Christina Leardini was a natural candidate for Operation Playmate--a letter-writing campaign to cheer soldiers stationed in Saudi Arabia. For one thing, a career in modeling (including a stint with our lingerie specials) has turned her into a compulsive correspondent. "I have pen pals--photographers, models--everywhere. I write to keep in touch. Just little notes. Maybe quotes from the Bible or a book I've enjoyed. It keeps me real." But there are other reasons. For one thing, Christina's exotic beauty is the result of a Saudi/American alliance that occurred some 22 years ago between her U.S.--born mom and a Saudi doctor. The union was short-lived, and her father moved on. "I have stepbrothers and stepsisters I have never seen, who may not be aware that I exist. I wonder how they'd feel about me, what they look like." Although she has Arab blood, the letter-writing campaign is her first real contact with the strict world of Saudi culture: "We can't be sexy or we could get censored. Obviously, we can't send copies of Playboy. I hope by the time this issue comes out, the boys I've written will be home to see it." (Not that her letters would have been all that sexy--she is a happily married mom.) Letter writing suits her in another way. "I'd love to be a comedian," Christina says. "I would like to play the funny, stupid characters on Saturday Night Live--the bag lady--anyone not required to wear a push-up bra. But I don't have the guts. I couldn't stand in front of an audience." When we got a chance to watch Christina in action, we saw what she meant. She is more at home with Willy the hotel doorman than she is with crowds of admirers. She is not interested in celebrity or popularity but in one-on-one impact. She wants to be remembered as special, one person at a time. Indeed, she will be.
200050_19910401_063938.xml
article
114
114
Humor
[no value]
Playboy's Party Jokes
[no value]
[no value]
[no value]
[no value]
Waking up late one morning, President Gorbachev shuffled to the window and looked out at the streets of Moscow below. To his amazement, they were deserted. He picked up his phone and called several ministers, but no one answered.
200050_19910401_063939.xml
article
115
115
Cartoon
[no value]
Cartoon
[no value]
[no value]
[no value]
Don Madden
[no value]
200050_19910401_063940.xml
article
116
116,117,150,151,152,154
Feature
[no value]
Uncle Andy Gee's Farewell Show
[no value]
[no value]
[no value]
Stephen Randall
Of the three logical routes Stan could take from his home to the television station where he worked, he chose the one with the most trees. He seldom varied that part of his routine, avoiding the faster, more efficient freeway and the only slightly less efficient thoroughfare in favor of a leisurely drive past homes he would never be able to afford, past the high school where the students had better cars than he would ever own, past the shopping center where he often took his wife and two young daughters to while away a Saturday afternoon. He wore a polo shirt and clean, pressed chinos--the standard uniform of a 35-year-old executive stopping by his office for a few hours on a Saturday to catch up on work or attend an urgent meeting.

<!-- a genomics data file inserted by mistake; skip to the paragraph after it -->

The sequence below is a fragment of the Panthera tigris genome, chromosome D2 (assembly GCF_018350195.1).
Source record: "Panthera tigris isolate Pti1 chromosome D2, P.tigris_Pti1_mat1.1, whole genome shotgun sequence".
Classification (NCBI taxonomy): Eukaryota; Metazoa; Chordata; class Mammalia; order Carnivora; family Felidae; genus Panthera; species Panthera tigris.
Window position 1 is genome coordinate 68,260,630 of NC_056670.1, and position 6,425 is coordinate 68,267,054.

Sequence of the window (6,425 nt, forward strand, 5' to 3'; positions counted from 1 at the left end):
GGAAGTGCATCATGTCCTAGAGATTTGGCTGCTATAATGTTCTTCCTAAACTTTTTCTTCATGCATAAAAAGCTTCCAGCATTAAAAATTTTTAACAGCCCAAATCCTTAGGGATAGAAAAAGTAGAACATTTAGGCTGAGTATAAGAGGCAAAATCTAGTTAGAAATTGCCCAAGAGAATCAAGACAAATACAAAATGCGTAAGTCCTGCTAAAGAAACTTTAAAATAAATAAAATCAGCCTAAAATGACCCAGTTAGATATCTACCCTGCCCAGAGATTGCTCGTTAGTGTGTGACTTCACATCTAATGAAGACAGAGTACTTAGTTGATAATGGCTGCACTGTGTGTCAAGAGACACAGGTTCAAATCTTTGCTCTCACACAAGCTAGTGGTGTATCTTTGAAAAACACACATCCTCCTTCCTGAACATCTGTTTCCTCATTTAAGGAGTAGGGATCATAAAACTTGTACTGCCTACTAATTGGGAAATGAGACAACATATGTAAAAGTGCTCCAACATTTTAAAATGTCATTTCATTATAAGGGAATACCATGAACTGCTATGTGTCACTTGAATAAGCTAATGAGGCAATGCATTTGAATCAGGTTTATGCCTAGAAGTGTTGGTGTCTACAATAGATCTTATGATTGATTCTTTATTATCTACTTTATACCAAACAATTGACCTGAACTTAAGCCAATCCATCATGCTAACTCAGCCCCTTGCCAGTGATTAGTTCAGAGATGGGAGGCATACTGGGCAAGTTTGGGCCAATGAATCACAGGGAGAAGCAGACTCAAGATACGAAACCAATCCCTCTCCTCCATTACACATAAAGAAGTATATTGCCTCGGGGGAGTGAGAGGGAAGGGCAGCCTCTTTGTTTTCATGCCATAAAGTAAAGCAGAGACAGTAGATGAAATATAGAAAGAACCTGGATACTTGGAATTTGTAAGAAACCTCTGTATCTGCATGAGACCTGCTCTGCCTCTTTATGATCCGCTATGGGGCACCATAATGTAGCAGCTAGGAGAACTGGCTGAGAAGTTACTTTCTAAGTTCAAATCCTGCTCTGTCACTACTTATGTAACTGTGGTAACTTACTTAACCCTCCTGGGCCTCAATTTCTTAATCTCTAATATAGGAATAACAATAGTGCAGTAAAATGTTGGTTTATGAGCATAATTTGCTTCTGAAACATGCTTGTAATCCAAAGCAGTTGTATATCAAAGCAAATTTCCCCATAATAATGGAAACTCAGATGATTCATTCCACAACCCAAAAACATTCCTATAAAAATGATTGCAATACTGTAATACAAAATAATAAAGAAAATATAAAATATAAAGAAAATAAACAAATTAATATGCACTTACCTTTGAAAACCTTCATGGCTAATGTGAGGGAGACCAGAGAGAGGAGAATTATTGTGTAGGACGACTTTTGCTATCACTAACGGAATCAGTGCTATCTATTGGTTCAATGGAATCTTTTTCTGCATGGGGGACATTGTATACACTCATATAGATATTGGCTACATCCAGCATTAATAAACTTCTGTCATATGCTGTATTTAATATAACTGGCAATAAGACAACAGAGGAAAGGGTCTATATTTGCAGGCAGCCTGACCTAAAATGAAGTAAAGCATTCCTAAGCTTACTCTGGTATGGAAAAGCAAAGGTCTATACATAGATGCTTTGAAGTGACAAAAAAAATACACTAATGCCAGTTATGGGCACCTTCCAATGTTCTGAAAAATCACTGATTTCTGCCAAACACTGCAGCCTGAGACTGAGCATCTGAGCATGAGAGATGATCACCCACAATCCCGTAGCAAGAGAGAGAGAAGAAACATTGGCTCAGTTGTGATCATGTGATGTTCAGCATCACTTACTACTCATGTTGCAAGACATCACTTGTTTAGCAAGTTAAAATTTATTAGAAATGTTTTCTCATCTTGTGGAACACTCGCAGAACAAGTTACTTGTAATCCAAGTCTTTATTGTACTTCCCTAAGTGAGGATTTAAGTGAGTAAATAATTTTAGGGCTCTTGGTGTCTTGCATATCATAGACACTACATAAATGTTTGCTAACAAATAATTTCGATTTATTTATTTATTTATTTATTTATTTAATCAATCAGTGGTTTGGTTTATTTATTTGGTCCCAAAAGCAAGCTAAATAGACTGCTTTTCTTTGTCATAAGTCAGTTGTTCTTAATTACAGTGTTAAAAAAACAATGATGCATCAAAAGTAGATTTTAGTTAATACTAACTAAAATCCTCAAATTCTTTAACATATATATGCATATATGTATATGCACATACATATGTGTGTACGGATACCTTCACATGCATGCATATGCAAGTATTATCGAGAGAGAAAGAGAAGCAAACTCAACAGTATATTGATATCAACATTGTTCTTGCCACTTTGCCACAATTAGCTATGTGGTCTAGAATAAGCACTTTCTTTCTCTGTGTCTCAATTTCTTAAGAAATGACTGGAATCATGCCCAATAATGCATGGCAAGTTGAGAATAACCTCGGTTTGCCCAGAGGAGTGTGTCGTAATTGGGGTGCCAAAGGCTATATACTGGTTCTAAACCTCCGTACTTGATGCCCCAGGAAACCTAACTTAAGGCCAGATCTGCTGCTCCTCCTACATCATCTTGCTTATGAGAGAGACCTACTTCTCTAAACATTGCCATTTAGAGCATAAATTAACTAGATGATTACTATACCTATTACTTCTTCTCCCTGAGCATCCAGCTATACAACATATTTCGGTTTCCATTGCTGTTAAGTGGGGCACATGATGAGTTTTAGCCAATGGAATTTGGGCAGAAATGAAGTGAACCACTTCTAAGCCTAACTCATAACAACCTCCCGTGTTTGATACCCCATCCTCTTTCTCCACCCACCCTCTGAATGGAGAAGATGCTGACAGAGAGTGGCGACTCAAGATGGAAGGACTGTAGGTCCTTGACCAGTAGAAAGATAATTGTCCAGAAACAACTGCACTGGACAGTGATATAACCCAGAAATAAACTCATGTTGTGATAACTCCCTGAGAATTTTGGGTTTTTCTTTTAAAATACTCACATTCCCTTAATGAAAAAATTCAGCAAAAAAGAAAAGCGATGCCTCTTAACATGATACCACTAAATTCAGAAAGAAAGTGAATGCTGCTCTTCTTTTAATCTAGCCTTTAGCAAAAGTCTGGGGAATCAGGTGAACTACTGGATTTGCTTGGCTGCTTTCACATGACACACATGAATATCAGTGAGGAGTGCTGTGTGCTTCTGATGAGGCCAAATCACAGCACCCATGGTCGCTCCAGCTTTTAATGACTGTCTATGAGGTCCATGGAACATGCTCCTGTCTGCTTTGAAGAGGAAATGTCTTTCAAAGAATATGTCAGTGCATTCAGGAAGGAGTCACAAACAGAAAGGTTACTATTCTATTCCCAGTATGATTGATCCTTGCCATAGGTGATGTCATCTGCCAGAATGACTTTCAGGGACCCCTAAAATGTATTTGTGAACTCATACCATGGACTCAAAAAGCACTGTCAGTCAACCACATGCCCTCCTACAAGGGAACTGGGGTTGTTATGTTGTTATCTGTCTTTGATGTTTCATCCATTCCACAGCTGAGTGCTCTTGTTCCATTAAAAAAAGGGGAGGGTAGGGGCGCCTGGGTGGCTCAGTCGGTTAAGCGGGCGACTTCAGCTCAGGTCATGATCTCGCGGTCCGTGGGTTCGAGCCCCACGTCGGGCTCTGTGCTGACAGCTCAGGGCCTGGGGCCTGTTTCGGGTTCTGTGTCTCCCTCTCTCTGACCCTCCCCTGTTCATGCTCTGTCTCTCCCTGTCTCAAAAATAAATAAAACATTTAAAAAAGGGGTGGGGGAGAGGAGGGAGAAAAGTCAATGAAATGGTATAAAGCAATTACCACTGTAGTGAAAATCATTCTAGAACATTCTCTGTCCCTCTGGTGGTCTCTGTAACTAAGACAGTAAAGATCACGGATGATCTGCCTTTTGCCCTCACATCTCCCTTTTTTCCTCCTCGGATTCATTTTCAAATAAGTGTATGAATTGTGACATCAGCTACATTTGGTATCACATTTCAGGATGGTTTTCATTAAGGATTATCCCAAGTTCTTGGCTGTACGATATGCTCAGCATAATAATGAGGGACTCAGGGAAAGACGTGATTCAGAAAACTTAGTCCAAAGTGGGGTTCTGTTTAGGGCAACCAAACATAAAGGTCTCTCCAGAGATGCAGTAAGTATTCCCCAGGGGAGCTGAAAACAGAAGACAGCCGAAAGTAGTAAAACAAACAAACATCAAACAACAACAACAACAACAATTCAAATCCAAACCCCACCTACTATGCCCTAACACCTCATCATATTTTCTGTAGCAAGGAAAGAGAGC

200050_19910401_063941.xml
article
119
118,119,162,163,164
20Q
[no value]
20 Questions: George Foreman
[no value]
[no value]
[no value]
[no value]
On April 19, George Foreman, a terror during the early Seventies, will challenge Evander Holyfield for the heavyweight championship of the world in a bout that some ring observers believe will more closely resemble burlesque than boxing. Maybe they're right. By boxing standards, Foreman is a geezer. Big George turned 43 on January 22 and no longer has the sculpted physique he sported when he won the title with a savage two-round knockout of Joe Frazier in 1973. The cruelest of his critics claim that Foreman has ballooned up to proportions enjoyed by such eminent nonathletes as weatherman Willard Scott and actor Charles Durning. Lawrence Linderman, who interviewed Foreman at his gym in Houston, dismisses such talk. "George is heavy, but he isn't obese, and he can still hit like a mule," Linderman says. "Angela Dundee, who trained Muhammad Ali and Sugar Ray Leonard, thinks Foreman won't be a pushover, and so does the betting public: Foreman is only a five-to-one underdog. The price on Buster Douglas was forty-three to one when he beat Mike Tyson in Japan, so an upset isn't all that improbable. But it is unlikely: Holyfield, a proud warrior, isn't taking Foreman lightly--which would be impossible to do, no matter how he felt about the fight."